Metabolomic biomarkers for the detection of obesity-driven endometrial cancer

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Endometrial cancer is the most common malignancy of the female genital tract and a major cause of morbidity and mortality in women. Early detection is key to ensuring good outcomes but a lack of minimally-invasive screening tools is a significant barrier. Most endometrial cancers are obesity-driven and develop in the context of severe metabolomic dysfunction. Blood derived metabolites may therefore provide clinically relevant biomarkers for endometrial cancer detection. In this study, we analysed plasma samples of women with body mass index (BMI) ≥30kg/m2 and endometrioid endometrial cancer (cases, n=67) or histologically normal endometrium (controls, n=69), using a mass spectrometry-based metabolomics approach. Eighty percent of the samples were randomly selected to serve as a training set and the remaining 20% were used to qualify test performance. Robust predictive models (AUC>0.9) for endometrial cancer detection based on artificial intelligence algorithms were developed and validated. Phospholipids were of significance as biomarkers of endometrial cancer, with sphingolipids (sphingomyelins) discriminatory in post-menopausal women. An algorithm combining the top ten performing metabolites showed 92.6% prediction accuracy (AUC of 0.95) for endometrial cancer detection. These results suggest that a simple blood test could enable the early detection of endometrial cancer and provide the basis for a minimally-invasive screening tool for women with a BMI≥30kg/m2.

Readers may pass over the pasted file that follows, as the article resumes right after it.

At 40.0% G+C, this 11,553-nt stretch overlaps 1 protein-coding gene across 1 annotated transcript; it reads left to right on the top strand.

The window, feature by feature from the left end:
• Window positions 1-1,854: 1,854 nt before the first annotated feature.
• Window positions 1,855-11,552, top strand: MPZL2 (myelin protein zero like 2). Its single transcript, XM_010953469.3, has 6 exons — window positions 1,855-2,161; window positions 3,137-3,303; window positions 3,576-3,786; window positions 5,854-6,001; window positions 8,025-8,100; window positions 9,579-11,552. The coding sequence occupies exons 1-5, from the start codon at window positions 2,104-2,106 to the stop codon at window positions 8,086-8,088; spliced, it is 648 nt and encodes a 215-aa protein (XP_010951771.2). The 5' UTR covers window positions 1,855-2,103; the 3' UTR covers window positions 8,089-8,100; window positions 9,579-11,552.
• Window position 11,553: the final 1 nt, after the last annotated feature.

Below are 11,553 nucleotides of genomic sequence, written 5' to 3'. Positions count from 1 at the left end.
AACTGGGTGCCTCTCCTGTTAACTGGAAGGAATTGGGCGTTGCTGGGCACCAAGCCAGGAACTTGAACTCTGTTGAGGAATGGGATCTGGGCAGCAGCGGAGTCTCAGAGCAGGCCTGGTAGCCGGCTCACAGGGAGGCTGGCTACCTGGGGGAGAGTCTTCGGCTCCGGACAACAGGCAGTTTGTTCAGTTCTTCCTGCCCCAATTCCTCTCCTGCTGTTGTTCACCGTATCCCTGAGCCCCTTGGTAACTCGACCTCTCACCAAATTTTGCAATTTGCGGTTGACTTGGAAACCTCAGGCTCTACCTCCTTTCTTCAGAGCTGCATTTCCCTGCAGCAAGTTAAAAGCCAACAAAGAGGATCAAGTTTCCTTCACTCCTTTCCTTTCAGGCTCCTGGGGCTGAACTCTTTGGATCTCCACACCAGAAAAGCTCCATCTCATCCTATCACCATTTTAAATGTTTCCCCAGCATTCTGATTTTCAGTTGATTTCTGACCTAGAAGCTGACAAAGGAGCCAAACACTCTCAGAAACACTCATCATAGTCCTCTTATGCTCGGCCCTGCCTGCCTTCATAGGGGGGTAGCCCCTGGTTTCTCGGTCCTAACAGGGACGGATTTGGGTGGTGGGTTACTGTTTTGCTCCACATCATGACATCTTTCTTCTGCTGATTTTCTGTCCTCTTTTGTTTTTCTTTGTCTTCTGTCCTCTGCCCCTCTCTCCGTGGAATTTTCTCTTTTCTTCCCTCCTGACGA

Bibliographical metadata

Original languageEnglish
Publication statusAccepted/In press - 6 Feb 2021